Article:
Aug. 21 (UPI) -- Independent private schools rate better than four other types of American educational institutions -- including public schools -- a new Gallup survey showed Monday.
The poll found that 71 percent of respondents rated independent private schools as excellent (21 percent) or good (50 percent).
The rating was somewhat higher than 63 percent positive rating for parochial or church-related schools, but far greater than the percentages for charter schools (55 percent), home schooling (46 percent) and public schools (44 percent).
Public schools had the greatest percentage saying they were poor (19 percent) compared with 15 percent for home schooling and 9 percent each for parochial and charter.
The overall rank order is the same as Gallup's only previous study on the issue, five years ago.
However, those who said public and private school educations are excellent or good went up by seven percentage points. The positive ratings of parochial education went down 6 points, and the ratings for charter schools and home schooling are statistically unchanged.
"Americans as a whole believe private and parochial schools do a better job of educating students than public schools do, something that might be remedied with the right federal or state public school education policies," Gallup's Lydia Saad said. "Another remedy may be expanding charter schools so that parents of children in failing public schools who can't afford private school have other options for their children."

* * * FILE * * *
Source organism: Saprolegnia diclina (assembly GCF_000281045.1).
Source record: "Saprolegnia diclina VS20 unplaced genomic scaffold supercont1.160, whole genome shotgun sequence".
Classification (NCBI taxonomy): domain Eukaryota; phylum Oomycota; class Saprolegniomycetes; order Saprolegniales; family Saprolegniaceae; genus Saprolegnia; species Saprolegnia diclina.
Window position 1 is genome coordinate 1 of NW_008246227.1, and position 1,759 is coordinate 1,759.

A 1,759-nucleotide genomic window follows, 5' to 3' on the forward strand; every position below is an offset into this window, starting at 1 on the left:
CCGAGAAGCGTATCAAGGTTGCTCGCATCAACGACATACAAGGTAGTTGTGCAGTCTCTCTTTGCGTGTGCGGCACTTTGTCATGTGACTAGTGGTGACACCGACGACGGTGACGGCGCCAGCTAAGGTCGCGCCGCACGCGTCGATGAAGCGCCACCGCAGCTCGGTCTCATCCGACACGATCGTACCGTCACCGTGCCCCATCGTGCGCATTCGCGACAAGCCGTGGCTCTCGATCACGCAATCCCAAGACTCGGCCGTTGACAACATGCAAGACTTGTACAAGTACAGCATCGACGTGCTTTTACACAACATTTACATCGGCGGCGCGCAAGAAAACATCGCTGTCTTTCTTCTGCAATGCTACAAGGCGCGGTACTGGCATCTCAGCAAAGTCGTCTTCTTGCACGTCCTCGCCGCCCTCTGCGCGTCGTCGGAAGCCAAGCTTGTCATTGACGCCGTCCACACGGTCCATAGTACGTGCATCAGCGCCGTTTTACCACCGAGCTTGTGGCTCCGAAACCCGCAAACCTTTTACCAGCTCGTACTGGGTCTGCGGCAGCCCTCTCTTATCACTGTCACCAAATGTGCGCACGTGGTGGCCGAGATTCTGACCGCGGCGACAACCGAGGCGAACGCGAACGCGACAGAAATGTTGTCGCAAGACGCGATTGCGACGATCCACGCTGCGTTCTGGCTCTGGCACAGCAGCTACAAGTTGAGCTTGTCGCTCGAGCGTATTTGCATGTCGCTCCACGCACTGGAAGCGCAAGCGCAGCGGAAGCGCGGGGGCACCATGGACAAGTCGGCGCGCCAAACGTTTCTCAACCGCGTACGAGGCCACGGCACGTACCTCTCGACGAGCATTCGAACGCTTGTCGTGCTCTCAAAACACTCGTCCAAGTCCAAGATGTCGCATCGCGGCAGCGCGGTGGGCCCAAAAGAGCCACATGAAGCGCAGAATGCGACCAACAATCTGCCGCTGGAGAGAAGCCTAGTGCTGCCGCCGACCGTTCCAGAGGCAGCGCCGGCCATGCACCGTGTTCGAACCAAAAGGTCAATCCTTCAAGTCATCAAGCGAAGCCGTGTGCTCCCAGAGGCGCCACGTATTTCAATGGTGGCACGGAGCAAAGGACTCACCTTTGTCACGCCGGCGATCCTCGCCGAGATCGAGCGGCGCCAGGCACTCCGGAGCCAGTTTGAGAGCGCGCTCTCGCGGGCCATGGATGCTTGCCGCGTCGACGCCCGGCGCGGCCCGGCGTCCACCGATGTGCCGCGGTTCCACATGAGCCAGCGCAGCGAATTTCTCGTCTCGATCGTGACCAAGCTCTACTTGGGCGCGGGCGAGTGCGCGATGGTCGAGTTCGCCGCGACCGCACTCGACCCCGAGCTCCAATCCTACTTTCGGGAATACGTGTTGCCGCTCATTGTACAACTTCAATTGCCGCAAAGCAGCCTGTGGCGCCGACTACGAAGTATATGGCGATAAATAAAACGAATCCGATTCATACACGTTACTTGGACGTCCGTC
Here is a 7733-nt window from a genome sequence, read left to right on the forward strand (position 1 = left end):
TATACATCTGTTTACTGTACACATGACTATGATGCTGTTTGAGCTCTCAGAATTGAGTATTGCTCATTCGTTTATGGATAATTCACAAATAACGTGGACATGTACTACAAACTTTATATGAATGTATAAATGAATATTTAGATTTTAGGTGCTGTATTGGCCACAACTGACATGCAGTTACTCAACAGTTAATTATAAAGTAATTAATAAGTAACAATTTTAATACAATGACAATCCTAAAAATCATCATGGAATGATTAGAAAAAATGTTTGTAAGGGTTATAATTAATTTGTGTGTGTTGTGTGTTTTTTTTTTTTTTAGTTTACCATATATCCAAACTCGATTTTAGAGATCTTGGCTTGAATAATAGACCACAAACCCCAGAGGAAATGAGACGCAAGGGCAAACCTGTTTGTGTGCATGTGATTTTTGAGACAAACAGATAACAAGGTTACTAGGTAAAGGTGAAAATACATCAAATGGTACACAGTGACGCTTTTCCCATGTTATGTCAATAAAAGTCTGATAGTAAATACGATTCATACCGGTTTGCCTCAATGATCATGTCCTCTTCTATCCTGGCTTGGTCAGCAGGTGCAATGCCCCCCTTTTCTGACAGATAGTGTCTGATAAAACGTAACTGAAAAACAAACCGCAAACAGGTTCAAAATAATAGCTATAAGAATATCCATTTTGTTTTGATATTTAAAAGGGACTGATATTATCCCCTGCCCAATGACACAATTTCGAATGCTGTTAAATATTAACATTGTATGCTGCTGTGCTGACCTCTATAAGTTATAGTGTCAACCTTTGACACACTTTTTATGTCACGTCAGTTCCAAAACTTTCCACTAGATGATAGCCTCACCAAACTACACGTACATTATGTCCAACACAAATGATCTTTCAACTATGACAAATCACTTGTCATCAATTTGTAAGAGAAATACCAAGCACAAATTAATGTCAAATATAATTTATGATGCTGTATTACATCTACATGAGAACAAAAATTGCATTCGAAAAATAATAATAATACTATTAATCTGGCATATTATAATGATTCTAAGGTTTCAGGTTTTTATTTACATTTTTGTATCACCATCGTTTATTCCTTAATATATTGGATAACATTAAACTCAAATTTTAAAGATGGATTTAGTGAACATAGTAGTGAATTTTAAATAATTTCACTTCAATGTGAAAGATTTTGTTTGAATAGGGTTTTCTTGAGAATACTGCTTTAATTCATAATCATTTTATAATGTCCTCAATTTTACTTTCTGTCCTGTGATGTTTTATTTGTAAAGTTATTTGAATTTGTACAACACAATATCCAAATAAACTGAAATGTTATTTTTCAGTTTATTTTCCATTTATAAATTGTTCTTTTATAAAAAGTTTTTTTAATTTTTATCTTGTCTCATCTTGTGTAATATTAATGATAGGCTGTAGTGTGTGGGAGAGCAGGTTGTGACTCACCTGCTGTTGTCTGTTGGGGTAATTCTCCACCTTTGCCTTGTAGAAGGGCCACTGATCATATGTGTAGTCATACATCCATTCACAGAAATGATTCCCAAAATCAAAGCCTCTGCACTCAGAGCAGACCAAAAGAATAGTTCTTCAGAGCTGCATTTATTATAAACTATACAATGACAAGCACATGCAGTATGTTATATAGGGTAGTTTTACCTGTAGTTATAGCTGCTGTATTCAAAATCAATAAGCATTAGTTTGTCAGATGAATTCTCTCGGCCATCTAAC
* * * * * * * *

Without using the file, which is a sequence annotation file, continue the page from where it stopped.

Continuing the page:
Education Secretary Betsy DeVos is a longtime proponent of charter schools to give parents alternatives to public schools.
Among Republicans, 62 percent rate charter schools as good or excellent, compared with 48 percent of Democrats.
Democrats have grown less positive about the quality of charter schools than they were in 2012 (61 percent). Members of both parties rank private schooling as the most effective -- 76 percent of Republicans and 68 percent of Democrats.
"It is clearly a time of transition in education policy, with multiple efforts underway," Saad said. "These efforts have the potential to improve public schools, and therefore Americans' confidence in them."
The survey was conducted Aug. 2-6 and has a margin of error of 4 percentage points.